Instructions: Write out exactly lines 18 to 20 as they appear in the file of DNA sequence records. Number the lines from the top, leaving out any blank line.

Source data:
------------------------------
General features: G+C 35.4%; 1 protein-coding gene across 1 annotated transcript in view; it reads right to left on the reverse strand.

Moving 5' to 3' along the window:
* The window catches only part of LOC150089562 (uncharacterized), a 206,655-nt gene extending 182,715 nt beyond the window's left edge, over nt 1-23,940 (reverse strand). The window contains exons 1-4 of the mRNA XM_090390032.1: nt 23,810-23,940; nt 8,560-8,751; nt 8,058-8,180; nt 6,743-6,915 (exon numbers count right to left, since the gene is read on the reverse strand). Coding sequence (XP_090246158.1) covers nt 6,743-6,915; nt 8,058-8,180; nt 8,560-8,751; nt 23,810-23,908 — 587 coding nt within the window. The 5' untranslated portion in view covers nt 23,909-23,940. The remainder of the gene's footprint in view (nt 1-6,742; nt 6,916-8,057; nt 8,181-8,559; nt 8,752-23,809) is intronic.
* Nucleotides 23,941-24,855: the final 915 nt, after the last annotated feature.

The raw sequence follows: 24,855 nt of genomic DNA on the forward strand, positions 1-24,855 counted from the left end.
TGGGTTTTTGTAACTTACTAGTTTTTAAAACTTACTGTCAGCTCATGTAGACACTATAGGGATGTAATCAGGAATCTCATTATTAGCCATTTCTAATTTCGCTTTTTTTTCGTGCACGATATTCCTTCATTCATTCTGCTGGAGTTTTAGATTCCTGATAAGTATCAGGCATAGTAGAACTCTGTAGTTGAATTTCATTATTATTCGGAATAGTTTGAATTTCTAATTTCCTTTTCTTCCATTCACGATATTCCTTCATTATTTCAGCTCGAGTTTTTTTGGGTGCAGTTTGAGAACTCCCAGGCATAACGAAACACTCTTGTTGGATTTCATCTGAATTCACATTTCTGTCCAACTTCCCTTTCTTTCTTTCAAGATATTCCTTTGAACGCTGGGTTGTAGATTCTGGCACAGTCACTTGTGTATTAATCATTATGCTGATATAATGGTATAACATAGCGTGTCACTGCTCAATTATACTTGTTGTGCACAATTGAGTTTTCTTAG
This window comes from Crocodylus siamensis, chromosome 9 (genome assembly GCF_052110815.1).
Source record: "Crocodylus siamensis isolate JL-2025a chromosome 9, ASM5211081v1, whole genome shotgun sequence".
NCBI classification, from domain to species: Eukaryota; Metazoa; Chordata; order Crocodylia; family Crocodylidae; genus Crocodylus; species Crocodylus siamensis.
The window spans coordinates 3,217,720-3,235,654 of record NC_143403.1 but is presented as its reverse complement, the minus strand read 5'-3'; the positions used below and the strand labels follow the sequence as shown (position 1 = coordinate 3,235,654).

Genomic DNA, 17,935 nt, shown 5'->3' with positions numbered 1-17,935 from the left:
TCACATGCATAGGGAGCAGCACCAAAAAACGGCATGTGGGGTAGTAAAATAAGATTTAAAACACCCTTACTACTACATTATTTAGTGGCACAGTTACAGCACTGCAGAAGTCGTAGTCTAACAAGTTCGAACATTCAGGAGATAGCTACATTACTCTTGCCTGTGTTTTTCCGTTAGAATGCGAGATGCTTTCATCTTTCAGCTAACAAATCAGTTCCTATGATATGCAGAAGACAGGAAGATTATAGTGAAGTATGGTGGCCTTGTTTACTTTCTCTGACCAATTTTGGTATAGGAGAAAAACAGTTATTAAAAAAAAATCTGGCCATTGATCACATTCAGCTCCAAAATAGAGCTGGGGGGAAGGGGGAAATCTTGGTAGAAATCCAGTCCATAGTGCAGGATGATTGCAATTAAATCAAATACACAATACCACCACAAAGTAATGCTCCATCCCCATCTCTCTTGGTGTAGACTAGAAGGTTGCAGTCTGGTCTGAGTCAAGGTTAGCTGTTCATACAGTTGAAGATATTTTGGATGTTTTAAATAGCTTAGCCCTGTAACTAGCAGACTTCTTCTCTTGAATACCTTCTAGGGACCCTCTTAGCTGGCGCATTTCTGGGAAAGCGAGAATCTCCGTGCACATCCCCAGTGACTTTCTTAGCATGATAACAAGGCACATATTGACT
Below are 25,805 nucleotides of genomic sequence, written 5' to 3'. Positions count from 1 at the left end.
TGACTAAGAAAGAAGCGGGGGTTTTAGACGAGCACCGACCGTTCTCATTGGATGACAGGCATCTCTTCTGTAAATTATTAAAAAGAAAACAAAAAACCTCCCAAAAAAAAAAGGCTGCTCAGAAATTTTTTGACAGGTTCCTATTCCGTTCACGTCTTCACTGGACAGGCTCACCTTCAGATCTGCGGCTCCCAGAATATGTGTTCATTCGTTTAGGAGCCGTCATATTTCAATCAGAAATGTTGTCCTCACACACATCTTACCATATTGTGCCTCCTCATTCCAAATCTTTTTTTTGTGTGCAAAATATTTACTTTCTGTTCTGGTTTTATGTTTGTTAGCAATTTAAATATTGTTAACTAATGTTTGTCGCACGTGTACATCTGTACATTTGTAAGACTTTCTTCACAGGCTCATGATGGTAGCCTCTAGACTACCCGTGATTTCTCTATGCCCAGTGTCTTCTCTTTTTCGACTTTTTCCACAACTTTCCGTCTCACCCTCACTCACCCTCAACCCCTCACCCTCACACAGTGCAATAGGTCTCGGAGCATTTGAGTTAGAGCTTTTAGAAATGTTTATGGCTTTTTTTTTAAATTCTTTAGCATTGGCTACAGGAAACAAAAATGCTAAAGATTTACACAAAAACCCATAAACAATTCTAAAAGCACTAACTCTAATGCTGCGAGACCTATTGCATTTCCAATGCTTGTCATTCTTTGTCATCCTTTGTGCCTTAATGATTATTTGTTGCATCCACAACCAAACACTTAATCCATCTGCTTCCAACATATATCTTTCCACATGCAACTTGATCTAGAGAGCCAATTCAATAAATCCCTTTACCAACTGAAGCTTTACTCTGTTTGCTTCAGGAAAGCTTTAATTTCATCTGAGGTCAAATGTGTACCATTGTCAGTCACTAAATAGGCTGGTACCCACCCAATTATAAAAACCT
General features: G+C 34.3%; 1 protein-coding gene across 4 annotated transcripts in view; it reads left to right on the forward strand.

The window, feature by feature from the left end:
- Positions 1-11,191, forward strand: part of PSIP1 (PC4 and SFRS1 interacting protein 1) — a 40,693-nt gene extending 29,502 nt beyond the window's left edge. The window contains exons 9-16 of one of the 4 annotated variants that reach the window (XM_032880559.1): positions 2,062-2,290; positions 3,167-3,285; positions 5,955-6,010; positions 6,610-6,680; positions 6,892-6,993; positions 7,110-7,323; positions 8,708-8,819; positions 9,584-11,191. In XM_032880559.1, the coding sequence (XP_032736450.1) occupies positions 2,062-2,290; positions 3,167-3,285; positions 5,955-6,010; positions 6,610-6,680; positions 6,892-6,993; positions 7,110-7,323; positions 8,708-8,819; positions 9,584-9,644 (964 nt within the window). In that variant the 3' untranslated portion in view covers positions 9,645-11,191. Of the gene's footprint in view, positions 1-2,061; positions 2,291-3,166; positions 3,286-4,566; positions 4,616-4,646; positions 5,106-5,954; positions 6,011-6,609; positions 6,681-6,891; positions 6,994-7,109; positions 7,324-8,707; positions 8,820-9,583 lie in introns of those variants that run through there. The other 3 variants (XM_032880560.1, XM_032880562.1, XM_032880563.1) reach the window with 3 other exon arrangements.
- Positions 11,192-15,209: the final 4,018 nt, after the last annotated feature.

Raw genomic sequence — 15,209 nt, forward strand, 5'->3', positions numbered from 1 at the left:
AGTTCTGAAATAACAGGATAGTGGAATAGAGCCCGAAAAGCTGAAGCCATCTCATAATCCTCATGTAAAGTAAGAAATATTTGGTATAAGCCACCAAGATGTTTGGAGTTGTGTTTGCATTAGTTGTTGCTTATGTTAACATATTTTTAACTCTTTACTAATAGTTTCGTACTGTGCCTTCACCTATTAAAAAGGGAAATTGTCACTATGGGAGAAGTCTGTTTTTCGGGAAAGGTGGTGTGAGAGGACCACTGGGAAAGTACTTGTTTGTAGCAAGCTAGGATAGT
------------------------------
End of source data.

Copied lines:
- Positions 11,192-15,209: the final 4,018 nt, after the last annotated feature.

Raw genomic sequence — 15,209 nt, forward strand, 5'->3', positions numbered from 1 at the left:
AGTTCTGAAATAACAGGATAGTGGAATAGAGCCCGAAAAGCTGAAGCCATCTCATAATCCTCATGTAAAGTAAGAAATATTTGGTATAAGCCACCAAGATGTTTGGAGTTGTGTTTGCATTAGTTGTTGCTTATGTTAACATATTTTTAACTCTTTACTAATAGTTTCGTACTGTGCCTTCACCTATTAAAAAGGGAAATTGTCACTATGGGAGAAGTCTGTTTTTCGGGAAAGGTGGTGTGAGAGGACCACTGGGAAAGTACTTGTTTGTAGCAAGCTAGGATAGT